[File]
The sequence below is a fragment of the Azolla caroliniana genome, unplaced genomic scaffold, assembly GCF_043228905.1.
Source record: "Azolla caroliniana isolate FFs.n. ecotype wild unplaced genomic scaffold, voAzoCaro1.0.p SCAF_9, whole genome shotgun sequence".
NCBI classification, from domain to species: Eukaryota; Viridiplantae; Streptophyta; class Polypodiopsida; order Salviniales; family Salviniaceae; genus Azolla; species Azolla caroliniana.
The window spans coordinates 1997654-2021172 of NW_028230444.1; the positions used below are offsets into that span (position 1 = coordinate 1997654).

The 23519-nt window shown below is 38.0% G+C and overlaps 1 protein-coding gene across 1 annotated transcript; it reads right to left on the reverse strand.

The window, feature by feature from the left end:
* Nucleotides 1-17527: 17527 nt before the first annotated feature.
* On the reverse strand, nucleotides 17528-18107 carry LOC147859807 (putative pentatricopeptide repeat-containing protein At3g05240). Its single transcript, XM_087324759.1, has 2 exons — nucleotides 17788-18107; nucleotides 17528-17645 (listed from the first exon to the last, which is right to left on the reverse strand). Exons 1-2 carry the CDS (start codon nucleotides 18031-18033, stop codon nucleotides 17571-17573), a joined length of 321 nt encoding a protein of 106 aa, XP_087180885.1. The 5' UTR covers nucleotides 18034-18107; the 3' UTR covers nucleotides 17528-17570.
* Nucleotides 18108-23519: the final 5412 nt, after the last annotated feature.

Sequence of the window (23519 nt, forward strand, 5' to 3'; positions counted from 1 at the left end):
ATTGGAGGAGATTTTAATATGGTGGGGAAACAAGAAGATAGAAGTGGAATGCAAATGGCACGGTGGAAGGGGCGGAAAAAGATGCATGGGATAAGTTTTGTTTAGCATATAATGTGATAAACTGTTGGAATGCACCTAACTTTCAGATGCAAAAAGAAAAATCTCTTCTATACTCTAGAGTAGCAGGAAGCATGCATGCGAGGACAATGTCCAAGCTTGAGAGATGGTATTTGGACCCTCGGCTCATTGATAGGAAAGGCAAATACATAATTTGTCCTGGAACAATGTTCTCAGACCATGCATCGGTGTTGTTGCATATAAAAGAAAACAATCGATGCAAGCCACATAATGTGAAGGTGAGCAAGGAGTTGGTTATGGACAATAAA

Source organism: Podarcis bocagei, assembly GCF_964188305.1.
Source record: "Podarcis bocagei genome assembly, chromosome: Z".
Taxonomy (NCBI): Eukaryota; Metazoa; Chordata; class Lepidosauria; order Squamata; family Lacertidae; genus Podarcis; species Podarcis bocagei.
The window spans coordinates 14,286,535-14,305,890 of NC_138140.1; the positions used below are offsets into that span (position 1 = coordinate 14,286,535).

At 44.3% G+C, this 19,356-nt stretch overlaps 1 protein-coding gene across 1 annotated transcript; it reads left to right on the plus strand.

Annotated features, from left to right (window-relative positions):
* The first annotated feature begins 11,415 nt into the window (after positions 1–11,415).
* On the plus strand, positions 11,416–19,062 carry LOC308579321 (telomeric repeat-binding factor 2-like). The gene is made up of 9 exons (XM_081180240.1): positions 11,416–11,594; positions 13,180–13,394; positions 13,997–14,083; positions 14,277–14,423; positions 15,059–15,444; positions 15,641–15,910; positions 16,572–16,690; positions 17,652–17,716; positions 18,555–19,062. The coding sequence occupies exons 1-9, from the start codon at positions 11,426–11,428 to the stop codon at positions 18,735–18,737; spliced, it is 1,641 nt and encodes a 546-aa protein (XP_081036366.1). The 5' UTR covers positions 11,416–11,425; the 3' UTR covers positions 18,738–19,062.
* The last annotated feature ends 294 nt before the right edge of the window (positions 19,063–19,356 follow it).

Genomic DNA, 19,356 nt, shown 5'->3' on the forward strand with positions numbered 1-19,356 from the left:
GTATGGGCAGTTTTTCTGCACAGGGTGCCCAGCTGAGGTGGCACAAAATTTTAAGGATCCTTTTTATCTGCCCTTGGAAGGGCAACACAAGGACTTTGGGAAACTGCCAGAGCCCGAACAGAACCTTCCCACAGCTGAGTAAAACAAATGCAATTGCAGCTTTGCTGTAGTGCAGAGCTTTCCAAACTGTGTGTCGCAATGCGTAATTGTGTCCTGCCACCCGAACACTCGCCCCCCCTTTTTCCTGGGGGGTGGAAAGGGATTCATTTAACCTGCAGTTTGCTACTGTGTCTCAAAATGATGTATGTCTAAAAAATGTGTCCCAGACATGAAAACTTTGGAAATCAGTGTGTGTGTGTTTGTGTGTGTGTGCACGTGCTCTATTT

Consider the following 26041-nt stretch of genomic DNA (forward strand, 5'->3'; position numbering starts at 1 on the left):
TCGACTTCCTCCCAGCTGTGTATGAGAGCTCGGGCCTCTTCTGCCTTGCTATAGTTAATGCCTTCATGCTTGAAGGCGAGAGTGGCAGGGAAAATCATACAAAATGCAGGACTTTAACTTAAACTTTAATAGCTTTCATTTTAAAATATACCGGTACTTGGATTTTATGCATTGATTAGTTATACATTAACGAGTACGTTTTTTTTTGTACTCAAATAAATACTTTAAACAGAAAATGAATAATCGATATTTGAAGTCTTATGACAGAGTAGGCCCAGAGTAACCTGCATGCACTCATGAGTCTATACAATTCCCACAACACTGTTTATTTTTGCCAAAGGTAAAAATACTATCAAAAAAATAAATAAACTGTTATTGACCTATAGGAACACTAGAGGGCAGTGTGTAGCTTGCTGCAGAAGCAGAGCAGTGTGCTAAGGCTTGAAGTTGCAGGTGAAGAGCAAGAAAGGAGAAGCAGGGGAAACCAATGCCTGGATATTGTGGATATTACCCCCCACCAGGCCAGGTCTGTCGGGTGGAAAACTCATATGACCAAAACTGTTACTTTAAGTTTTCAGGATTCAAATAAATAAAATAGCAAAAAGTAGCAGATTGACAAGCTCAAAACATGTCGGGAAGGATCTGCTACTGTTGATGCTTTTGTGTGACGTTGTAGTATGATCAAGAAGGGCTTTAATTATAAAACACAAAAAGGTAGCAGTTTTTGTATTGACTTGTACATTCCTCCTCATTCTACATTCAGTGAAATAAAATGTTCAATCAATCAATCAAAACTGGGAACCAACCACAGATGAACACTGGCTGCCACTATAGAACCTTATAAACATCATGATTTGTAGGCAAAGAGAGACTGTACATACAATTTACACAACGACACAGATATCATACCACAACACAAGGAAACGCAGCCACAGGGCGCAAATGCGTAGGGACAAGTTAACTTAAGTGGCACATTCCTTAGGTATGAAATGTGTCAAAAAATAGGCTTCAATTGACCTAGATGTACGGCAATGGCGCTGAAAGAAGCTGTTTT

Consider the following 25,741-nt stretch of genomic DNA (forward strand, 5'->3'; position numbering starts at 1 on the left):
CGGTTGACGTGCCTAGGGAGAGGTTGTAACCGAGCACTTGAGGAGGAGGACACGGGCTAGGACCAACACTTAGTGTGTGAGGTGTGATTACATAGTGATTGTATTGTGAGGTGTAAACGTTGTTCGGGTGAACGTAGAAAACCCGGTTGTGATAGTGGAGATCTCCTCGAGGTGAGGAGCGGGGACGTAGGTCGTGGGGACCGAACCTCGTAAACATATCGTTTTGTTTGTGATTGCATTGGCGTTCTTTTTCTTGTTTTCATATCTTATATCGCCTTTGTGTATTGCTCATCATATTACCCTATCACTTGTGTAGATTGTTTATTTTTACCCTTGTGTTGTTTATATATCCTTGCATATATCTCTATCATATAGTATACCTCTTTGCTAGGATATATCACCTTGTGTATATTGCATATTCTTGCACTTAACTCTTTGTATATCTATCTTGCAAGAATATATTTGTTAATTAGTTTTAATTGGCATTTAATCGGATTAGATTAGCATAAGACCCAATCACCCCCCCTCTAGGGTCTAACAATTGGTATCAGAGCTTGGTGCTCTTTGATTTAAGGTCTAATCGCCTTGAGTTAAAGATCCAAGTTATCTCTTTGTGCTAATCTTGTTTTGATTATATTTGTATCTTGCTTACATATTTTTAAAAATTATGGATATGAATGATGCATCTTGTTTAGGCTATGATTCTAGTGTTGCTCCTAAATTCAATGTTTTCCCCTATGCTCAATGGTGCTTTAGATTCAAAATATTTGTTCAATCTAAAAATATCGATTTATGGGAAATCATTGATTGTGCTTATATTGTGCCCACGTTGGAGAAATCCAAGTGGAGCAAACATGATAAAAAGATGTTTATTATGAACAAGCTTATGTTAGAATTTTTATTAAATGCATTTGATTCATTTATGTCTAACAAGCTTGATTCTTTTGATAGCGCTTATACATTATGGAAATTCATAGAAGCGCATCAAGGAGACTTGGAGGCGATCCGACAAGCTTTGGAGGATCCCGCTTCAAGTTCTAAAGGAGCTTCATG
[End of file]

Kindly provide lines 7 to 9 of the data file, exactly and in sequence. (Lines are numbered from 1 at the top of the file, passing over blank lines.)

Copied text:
* Nucleotides 1-17527: 17527 nt before the first annotated feature.
* On the reverse strand, nucleotides 17528-18107 carry LOC147859807 (putative pentatricopeptide repeat-containing protein At3g05240). Its single transcript, XM_087324759.1, has 2 exons — nucleotides 17788-18107; nucleotides 17528-17645 (listed from the first exon to the last, which is right to left on the reverse strand). Exons 1-2 carry the CDS (start codon nucleotides 18031-18033, stop codon nucleotides 17571-17573), a joined length of 321 nt encoding a protein of 106 aa, XP_087180885.1. The 5' UTR covers nucleotides 18034-18107; the 3' UTR covers nucleotides 17528-17570.
* Nucleotides 18108-23519: the final 5412 nt, after the last annotated feature.